When was the last time we saw a flood, an earthquake, a famine, affect the rich of a country? The infrastructures are set up to protect the rich and victimize the poor.
I’m sorry that that answer sounded more like a political commentary than something about a pop band, but sometimes it’s impossible to discuss situations light-heartedly.
It’s your fault of course – we just want to talk about the chords we use and which special effects rack we used for the reverbs on the last album. So we blame you!
In addition to your lyrics being political, you also engage in actions such as the 1998 John Prescott incident and donating $100,000 from General Motors to anti-corporate activist groups to use against GM. Yet you turned down $1.5 million from Nike. Why?
Because some things are just going too far, and sometimes we can’t find a way to turn the situation to someone’s advantage. We’re not very consistent with these donations, our ideas change from example to example.
We talked a lot about donating the Nike money to anti-sweatshop organizations but in the end we decided we just couldn’t be associated with that brand. There are some brands that we just wouldn’t have dealings with, like Nike and Mcdonald’s.
We talk about these things individually, sometimes we’re wrong in our decisions. The Nike offer came during a football World Cup and we thought that any donations/actions/words by us would have been swept away with Nike’s use of the song in their advertisements.
We also had Fox TV/Rupert Murdoch as someone we’d never have dealings with, but then we buckled when asked if Homer Simpson could sing his own bastardized version of ‘Tubthumping’ in a Simpsons episode. We sold out to the man just so we could one day tell our kids that Homer sang our song!
How much control do you have nowadays over the use of your songs?
We have pretty much total control. All use of our songs goes through us. And I do mean us, not a manager or agent or someone. No company can license use of our songs on an advert/film/TV without our permission. So if you hear a song by us, we’ve OK’d it.
If you hear our music advertising a car company, we may have given the money to a local pirate radio station. If you hear our music advertising potato chips, we probably spent all the money on our luxury holiday homes in South Australia, where we spend six months each year avoiding tax and hanging out with Mick Hucknall and Bono in Tiki bars drinking fine cocktails.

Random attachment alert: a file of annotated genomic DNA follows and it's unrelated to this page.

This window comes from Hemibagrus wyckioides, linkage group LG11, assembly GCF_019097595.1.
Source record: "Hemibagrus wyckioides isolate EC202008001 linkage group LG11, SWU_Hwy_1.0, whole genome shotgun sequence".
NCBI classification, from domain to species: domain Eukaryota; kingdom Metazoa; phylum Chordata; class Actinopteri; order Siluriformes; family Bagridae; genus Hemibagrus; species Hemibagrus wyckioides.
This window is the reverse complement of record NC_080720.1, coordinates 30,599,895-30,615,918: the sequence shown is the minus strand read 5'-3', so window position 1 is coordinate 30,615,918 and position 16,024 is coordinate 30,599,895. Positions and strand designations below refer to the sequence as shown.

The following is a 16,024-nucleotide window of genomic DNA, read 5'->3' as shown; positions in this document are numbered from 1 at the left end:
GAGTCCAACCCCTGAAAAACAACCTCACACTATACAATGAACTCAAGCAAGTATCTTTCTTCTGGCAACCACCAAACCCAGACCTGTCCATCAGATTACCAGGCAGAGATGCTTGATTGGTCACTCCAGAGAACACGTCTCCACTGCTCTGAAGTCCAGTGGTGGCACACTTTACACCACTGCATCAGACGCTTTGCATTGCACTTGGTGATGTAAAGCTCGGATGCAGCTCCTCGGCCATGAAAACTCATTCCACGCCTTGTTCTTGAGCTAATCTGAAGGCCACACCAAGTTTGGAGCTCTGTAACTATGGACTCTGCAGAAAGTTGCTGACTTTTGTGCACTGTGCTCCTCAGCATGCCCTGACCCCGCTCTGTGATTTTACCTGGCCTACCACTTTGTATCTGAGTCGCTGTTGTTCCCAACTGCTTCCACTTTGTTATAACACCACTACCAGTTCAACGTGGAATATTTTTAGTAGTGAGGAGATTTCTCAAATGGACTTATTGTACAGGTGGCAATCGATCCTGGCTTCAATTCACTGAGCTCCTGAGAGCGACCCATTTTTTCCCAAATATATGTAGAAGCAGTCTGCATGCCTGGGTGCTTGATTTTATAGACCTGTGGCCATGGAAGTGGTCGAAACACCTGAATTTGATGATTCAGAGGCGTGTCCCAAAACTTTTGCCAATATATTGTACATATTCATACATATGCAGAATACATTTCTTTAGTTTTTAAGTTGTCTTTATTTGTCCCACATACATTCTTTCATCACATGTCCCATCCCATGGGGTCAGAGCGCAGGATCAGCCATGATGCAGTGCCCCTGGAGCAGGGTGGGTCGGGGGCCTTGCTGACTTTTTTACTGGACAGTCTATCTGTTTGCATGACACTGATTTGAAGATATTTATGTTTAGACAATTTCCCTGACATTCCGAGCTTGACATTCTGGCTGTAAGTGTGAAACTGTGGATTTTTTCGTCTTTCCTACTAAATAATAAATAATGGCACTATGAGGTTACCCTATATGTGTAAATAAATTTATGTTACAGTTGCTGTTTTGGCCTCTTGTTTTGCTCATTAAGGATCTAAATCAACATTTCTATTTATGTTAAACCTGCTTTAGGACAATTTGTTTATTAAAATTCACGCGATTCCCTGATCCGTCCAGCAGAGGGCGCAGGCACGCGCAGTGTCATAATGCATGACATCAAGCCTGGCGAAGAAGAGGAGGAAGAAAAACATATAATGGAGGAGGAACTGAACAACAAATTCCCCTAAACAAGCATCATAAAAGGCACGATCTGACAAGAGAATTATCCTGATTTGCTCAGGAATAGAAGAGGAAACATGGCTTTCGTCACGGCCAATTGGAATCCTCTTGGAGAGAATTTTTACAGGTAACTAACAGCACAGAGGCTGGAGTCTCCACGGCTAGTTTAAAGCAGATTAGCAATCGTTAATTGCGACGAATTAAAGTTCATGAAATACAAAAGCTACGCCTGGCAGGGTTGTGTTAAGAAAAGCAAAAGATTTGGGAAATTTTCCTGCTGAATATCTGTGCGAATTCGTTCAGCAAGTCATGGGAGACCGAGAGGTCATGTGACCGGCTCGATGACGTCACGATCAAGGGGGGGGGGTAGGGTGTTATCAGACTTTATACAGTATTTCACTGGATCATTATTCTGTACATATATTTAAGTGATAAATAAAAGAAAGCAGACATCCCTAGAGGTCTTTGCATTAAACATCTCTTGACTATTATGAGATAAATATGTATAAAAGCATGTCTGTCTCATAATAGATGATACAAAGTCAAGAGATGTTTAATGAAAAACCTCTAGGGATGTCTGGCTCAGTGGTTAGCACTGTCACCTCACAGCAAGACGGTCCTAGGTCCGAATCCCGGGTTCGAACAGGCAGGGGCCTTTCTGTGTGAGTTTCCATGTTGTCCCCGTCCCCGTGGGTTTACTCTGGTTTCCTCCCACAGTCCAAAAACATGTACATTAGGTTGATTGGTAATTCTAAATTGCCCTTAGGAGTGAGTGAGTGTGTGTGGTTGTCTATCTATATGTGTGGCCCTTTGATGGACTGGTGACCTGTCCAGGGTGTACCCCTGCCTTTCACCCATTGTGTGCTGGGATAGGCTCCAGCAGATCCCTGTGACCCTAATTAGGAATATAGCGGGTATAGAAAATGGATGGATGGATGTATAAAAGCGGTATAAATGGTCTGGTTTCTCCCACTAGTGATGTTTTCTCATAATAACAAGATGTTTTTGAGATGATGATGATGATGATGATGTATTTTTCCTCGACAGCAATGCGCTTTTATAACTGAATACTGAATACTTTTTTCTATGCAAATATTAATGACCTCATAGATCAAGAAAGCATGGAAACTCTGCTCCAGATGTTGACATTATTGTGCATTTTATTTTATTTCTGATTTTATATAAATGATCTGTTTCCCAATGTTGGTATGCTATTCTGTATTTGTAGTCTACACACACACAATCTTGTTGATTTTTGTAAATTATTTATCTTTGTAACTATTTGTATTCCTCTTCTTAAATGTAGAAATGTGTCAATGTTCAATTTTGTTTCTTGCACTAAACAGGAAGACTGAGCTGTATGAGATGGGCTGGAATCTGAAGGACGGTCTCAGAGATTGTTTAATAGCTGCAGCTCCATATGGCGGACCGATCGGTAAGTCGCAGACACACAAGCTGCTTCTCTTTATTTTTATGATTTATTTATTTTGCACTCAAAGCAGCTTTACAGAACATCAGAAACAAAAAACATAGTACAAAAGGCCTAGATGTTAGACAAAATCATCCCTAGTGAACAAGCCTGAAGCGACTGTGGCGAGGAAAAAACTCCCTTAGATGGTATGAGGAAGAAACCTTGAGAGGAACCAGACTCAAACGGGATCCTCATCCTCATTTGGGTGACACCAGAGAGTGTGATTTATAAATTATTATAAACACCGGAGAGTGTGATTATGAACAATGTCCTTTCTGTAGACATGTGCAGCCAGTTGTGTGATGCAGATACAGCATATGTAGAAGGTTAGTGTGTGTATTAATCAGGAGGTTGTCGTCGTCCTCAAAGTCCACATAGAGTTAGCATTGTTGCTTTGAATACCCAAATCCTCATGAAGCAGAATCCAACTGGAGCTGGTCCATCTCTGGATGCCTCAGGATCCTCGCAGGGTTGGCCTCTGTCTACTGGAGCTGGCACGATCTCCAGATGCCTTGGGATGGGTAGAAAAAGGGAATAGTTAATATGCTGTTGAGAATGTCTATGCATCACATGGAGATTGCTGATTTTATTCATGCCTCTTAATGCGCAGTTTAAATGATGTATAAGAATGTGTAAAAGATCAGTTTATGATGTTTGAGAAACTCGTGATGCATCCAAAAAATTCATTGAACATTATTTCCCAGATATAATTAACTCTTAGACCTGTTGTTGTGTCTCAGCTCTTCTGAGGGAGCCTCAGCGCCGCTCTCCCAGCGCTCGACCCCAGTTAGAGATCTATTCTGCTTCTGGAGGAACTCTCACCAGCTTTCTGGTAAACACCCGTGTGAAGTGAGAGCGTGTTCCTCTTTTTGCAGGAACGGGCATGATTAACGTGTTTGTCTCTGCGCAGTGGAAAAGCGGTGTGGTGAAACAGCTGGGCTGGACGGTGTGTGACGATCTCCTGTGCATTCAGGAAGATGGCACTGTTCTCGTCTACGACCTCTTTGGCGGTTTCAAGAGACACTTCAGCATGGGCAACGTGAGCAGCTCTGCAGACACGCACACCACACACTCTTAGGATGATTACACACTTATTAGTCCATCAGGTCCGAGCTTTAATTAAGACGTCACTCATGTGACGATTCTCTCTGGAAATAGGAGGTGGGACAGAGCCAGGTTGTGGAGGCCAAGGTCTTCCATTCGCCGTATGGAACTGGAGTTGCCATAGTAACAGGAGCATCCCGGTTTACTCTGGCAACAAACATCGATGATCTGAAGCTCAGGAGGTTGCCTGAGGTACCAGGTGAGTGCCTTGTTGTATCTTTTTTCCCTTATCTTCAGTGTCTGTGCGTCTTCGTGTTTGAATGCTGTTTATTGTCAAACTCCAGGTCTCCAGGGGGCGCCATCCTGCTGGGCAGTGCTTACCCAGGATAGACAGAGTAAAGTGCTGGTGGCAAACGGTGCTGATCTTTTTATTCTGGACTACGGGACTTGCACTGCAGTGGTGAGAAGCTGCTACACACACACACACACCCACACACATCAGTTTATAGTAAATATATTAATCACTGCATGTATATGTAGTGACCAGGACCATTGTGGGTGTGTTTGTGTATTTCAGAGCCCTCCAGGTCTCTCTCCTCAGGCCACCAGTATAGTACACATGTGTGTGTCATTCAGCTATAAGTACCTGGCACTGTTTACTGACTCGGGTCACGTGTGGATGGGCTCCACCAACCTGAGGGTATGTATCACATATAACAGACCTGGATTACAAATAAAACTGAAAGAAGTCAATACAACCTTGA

You’ve gone from small, indie labels to EMI, to running your own label and now with No Masters. Why all the moves? And what are the benefits of being with the co-operative No Master collective?
Well, we just move when we’ve had enough usually. Or if there’s trouble. If a big label starts to dislike us and our politics and ideas, we move along. We don’t work like many bands – we don’t make demos for the label to hear, to see if they want to release our music. We finish an album, artwork and all, and present it to them “here it is”. Some labels don’t like that, they want more control.
No Masters is great. It’s a collective, so all the artists meet and discuss what we should do, and who should do it. We all play a part in the label, and control everything from the websites to the production to the advertising. It’s practically perfect, in fact.
In Germany and some parts of Europe we have a record label called Westpark, which is more like a normal record company. But they are great too because they trust what we give them and don’t ask us to change this or alter that or remix this or change the logo on that.
Back when Alice Nutter was part of your group, she advocated fans stealing Chumbawamba CDs from chains such as HMV and Virgin if they couldn’t afford to buy them. How do you feel about people downloading your songs for free and about illegal downloading in general?
I absolutely support downloading our music for free. I would love it if people downloaded our music and then decided that, yes, they’d like to hear the album in better quality and with a sleeve that the band designed for the album, and to support us doing what we do, of course that would be great.
But if people just find our music and download it for free and enjoy listening to it, then I’m happy with that. It’s how we discover what we like.
When I was a kid I used to tape songs from the radio. Used to wait for the latest John Peel session, The Fall or Joy Division or Slits, taped it and passed it around, we all listened to these tapes. Eventually when we could afford it we went and bought the albums by those bands because we loved them.
It’s no different nowadays – the only people I hear complaining seem to be the record companies and their superstar lackeys, the millionaire puppets with their heads in the sand of corporate business … Metallica, Madonna, Eminem, we salute you.
Remixable media or mash-up culture is becoming the buzzword of the day: the idea that there’s no such thing as originality anymore and concepts of copyright are becoming outdated. What are your thoughts on this and the issuing of artistic work under ‘creative commons’ licence?